Scoliosis: Bent but not Broken

The image above shows the two types of spine shapes when you have Scoliosis and how it looks compared to a normal spine.

Webmaster, TOCA. “What Is Scoliosis, Causes and Treatment Options.” TOCA (The Orthopedic Clinic Association), TOCA Webmaster Https://, 30 Oct. 2018,

The image above shows the two types of spine shapes when you have Scoliosis and how it looks compared to a normal spine.

Aliyana Ishihara, Writer

Scoliosis is something that over 3 million children and teens in the country struggle with.  The disorder affects the spine causing it to twist and turn.  According to Johns Hopkins, “common signs of scoliosis include a difference in shoulder height when viewed from the back, a head that is not centered with the rest of the body, or a difference in hip height or position.”  


This disorder can come with some different treatments to help straighten your spine: monitoring for less severe cases, bracing for moderate cases, and surgery for the most severe cases.  Having been diagnosed this summer with Scoliosis, experiencing wearing a brace myself is difficult at times and this disorder can cause a lot of changes.  Someone  who can agree with this is a Sophomore at Oakdale who explained; “My spine curvature was 38  degrees (not it in the 20s).  I did have a back brace which was very uncomfortable to wear. It was a hard plastic encased my whole torso.” 


They also explained how they felt about wearing the  brace; “It was hard being a teen with scoliosis because not many understood what you were going through.  At first I was scared to wear it to school but then I became more comfortable because I had many supportive friends.” 


Though they said “not many understood” a poll taken by the Oakdale Post shows out of 18 people, 100% know of Scoliosis and 66.7% know someone with Scoliosis.  It’s good to know that people in our community are there to support their friends  and family who may have it. 


The Sophomore explains now how they feel with it off  by saying, “I don’t have to wear my brace anymore. I was excited to get out of it because it would get really hot.”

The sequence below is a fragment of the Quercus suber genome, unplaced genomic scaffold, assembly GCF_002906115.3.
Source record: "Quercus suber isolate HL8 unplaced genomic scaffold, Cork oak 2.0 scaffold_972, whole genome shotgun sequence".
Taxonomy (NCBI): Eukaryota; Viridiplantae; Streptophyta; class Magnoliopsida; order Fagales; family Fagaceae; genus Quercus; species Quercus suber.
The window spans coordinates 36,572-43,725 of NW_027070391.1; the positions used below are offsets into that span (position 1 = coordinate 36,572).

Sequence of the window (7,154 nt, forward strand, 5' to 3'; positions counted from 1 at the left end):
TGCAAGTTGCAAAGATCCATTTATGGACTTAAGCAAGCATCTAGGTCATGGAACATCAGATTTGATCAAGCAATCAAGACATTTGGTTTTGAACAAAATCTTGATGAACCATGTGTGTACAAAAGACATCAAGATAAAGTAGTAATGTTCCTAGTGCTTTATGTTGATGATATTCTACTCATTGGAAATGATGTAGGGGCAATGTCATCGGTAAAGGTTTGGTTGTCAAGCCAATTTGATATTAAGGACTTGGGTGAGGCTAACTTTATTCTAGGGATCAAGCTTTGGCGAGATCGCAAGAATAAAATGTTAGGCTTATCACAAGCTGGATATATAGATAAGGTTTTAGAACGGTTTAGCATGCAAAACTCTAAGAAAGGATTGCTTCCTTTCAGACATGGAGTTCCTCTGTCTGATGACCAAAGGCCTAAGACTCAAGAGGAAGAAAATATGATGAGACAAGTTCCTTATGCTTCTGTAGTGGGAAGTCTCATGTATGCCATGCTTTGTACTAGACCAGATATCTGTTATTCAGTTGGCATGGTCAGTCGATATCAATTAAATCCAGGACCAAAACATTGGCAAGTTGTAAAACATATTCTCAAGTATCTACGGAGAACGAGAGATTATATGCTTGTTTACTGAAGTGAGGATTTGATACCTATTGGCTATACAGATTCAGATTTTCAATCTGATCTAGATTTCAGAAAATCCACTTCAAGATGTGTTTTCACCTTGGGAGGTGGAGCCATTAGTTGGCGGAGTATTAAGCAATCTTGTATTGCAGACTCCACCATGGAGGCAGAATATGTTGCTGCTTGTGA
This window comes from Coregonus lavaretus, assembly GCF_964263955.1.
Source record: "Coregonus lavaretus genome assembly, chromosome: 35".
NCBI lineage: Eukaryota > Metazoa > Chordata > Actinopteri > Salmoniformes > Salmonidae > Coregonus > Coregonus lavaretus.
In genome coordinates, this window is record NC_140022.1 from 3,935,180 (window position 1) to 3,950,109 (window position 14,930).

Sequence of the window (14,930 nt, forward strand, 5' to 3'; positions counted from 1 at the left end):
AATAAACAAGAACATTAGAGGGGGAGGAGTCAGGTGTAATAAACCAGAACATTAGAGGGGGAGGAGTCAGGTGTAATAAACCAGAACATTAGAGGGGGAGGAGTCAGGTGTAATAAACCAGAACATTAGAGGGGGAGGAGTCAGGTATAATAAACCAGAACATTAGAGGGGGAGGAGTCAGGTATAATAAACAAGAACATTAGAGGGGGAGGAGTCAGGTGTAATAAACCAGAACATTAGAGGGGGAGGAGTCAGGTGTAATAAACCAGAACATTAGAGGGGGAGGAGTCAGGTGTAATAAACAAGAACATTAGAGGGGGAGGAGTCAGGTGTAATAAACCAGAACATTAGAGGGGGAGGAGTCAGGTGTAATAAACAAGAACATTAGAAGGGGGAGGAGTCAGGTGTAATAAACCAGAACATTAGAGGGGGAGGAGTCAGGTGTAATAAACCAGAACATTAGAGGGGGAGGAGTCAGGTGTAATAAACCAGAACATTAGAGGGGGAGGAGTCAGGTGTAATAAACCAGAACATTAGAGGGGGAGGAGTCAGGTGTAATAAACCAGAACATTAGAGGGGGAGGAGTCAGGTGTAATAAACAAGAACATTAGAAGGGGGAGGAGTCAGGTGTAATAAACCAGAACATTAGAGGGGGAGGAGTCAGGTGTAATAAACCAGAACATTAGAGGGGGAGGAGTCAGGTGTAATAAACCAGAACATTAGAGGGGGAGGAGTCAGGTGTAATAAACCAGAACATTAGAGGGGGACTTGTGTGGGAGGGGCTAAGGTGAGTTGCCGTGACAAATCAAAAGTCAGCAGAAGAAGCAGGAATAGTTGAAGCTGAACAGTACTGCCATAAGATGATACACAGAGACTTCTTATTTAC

Josephine Sasse, a senior at OHS, had a different case  of Scoliosis as she expresses how she felt, “When they first told me, I didn’t think much of it, but after the x rays and when I started getting back pain I became more worried about how bad my back pain will be in the future.”


Even though Johns Hopkins explains that, “Scoliosis  usually doesn’t cause pain,” although some people opt to take physical therapy to help with back pain.  


As Sasse wrote; “Honestly, my scoliosis isn’t that severe so it doesn’t affect me too much other than back pain after exercise or sitting for too long.  I did physical therapy to strengthen my core and back muscles which helps to lessen the pain.”


Another alternative suggested  by physical therapists was Yoga and Pilates for core strengthening.


Having Scoliosis and dealing with the pandemic at  the same time is difficult.  During the summer while being first diagnosed with Scoliosis, the first  Orthopedic surgeon suggested surgery due to the 47-degree curvature in the spine due to the fact it ranged very close to 50 degrees.  Questions like, “How am  I supposed to recover during this pandemic?” Or “How would I get all my work done in  time?” plagued many students alike.


After getting a second opinion, Johns Hopkins suggested after the second x-ray bracing because they measured 45 degrees as well as the spine shape and the three curvatures.  They also considered the degree of Scoliosis to be in the “grey area.”


What was personally worrisome was the judgement for going back to school while wearing the brace which is uncomfortable and uncomfortable looking.  Hearing other people explain what they went through or are going through gives me strength to write and talk about Scoliosis.